I like werewolves. If I had to be either a vampire, a zombie or a werewolf, I’d be a werewolf. Vampires are whiny little bastards, and zombies stink, but as long as I had a heady supply of ketamine on the nights of the full moon when there weren’t any Westboro Baptist jerkoffs to munch on, and plenty of anti-dandruff shampoo, I’d be fine.
And I like werewolf movies, even when the werewolves in them are s**t (see THE BEAST MUST DIE) or if they’re decent but the movie is s**t (see HOWLING 2 – though I still enjoy watching it). The British have produced some good werewolf movies in recent years, most notably Neil Marshall’s DOG SOLDIERS. Among Marshall’s later works, THE DESCENT and DOOMSDAY, he worked with a special effects designer named Paul Hyett, who went on to direct his own movies, the ultraviolent revenge film THE SEASONING HOUSE, and now the one I’m reviewing today, HOWL, an unpretentious little horror offering that proves quite palatable.
Joe Griffin (Ed Speleers) is a train guard who just lost a promotion to supervisor to an a*****e we thankfully won’t see again after this scene, because he’s the sort of tool for whom you’d happily piss in his coffee. He’s there long enough to assign Joe an extra shift on the Midnight Special going across England, though at least he gets to share the shift with Ellen (Holly Weston), who sells the drinks and snacks (what, they’re serving food and drinks on a late train? That’s more unbelievable than the werewolves), though his attempts to finally ask her out on a date crash like a night out with Gary Busey and Mel Gibson.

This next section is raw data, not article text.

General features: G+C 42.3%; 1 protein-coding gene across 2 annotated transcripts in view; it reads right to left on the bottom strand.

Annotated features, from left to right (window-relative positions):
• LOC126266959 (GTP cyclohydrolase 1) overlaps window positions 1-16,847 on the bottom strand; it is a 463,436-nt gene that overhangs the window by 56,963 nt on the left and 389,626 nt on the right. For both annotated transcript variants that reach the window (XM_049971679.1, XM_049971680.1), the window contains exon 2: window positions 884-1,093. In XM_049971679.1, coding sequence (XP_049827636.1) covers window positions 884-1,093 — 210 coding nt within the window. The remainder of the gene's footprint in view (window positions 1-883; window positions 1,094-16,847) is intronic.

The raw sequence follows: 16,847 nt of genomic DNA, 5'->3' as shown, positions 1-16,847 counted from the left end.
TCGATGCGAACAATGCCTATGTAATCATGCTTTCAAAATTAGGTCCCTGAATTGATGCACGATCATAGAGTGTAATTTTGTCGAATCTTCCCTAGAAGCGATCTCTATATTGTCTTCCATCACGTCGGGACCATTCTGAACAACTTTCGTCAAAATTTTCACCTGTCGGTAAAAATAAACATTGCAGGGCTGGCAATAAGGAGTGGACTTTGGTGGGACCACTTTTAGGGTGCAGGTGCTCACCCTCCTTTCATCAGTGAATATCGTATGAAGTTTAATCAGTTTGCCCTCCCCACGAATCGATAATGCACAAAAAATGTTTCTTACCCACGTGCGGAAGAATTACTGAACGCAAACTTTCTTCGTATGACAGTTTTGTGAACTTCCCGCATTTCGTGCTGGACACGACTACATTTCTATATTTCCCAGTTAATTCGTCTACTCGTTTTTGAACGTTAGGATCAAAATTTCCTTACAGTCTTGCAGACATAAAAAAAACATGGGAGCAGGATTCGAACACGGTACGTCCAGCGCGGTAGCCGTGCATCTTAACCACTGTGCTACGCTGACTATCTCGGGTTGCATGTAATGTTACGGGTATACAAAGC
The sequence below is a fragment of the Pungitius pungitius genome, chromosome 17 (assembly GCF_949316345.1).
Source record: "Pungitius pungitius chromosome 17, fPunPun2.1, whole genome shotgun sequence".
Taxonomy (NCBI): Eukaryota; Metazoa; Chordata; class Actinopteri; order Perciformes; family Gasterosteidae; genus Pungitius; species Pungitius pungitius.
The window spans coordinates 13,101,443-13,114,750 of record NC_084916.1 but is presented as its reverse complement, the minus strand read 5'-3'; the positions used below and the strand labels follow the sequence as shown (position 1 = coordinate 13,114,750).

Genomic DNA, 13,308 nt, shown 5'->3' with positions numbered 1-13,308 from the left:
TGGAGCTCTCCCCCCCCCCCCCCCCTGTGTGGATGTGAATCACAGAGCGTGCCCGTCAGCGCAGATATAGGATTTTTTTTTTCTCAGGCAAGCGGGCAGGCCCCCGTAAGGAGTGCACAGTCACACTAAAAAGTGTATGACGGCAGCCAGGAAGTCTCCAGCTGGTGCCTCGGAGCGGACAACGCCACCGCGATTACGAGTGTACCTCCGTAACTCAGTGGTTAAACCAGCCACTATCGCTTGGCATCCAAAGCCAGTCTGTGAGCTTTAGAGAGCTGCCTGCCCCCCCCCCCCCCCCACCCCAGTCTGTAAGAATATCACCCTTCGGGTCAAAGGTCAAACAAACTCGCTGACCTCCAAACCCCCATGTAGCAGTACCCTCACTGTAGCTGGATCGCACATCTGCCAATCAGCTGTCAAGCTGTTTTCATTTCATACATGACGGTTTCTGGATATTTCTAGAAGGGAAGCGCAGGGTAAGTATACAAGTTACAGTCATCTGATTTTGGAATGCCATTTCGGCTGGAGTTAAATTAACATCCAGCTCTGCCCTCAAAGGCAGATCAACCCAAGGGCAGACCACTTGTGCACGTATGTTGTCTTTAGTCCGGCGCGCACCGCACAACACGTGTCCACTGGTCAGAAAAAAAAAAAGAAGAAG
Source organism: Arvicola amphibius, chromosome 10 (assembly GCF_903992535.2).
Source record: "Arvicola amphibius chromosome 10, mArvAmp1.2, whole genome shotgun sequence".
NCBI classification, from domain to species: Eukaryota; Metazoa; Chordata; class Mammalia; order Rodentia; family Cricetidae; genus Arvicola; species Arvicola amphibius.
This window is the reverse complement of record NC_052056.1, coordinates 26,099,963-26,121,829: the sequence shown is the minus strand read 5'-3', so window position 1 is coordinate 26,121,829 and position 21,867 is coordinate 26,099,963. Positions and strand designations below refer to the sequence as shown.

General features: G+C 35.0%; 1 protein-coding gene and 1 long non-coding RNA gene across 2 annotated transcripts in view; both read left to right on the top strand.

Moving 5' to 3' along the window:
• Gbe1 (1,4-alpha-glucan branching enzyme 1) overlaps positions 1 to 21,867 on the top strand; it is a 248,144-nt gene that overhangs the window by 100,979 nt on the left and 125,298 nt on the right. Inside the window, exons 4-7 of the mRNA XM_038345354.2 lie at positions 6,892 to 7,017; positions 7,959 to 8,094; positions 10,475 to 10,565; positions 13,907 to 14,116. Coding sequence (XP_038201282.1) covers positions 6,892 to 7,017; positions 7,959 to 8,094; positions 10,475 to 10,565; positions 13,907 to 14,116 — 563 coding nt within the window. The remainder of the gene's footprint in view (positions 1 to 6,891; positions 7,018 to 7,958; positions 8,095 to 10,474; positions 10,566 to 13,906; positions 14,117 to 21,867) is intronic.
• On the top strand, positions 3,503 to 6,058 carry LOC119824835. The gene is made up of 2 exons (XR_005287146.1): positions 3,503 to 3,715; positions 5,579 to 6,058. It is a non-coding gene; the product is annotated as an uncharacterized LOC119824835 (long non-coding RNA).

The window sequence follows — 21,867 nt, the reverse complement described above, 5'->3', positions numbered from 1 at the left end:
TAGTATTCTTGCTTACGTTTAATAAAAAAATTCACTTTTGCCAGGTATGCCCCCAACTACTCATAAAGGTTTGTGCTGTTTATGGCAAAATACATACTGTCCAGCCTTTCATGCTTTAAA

The passengers are a motley collection, including an elderly couple, a fat drunken slob (Calvin Dean) who couldn’t die quick enough, a banker (Elliot Cowan) so desperate to be Alpha Male he gets spontaneous erections at the mere mention of Dog the Bounty Hunter, and some other werewolf fodder. Oh, there is also the driver (Sean Pertwee, also from DOG SOLDIERS), who stops the train in the arsehole of nowhere because they’ve run over a deer. And of course he gets out to try to clear the body from under the wheels. Oh, and there’s a full moon…
Now, I could go through all the usual tropes, tick all the usual boxes – the search for the driver, the initial attacks, the arguments about who’s in charge, the siege reinforcement, the victim who transforms, the idiots who deserve their gruesome deaths – but that’s not important. HOWL’s strength doesn’t lie in its original storyline or original characters (the cast are fine, but with the exception of Speleers and Cowan as the Hero and the A*****e they don’t have much to work with), but rather in its use of an unusual setting (when you’ve got a train set and no money to film elsewhere, why not stick it in the middle of a wilderness in the middle of the night?).
And in some decent creature work. The werewolves aren’t the full quadrupeds of some movies or the Larry Talbot Wolfman, but a hybrid of both, the creatures showing some individual traits. Hyett, who also worked on the effects for THE WOMAN IN BLACK and ATTACK THE BLOCK, knows how to deliver on a low budget. The gore scenes are intense if not as plentiful as they could be, and the pace of the movie is quick, and they even try to build a sense of history about the creatures and previous attacks on trains in the area.
HOWL is available on DVD and VOD, and the trailer is below.
Director: Paul Hyett
Plot: 3 out of 5 stars
Gore: 5 out of 10 skulls
Zombie Mayhem: 0 out of 5 brains
Reviewed by Deggsy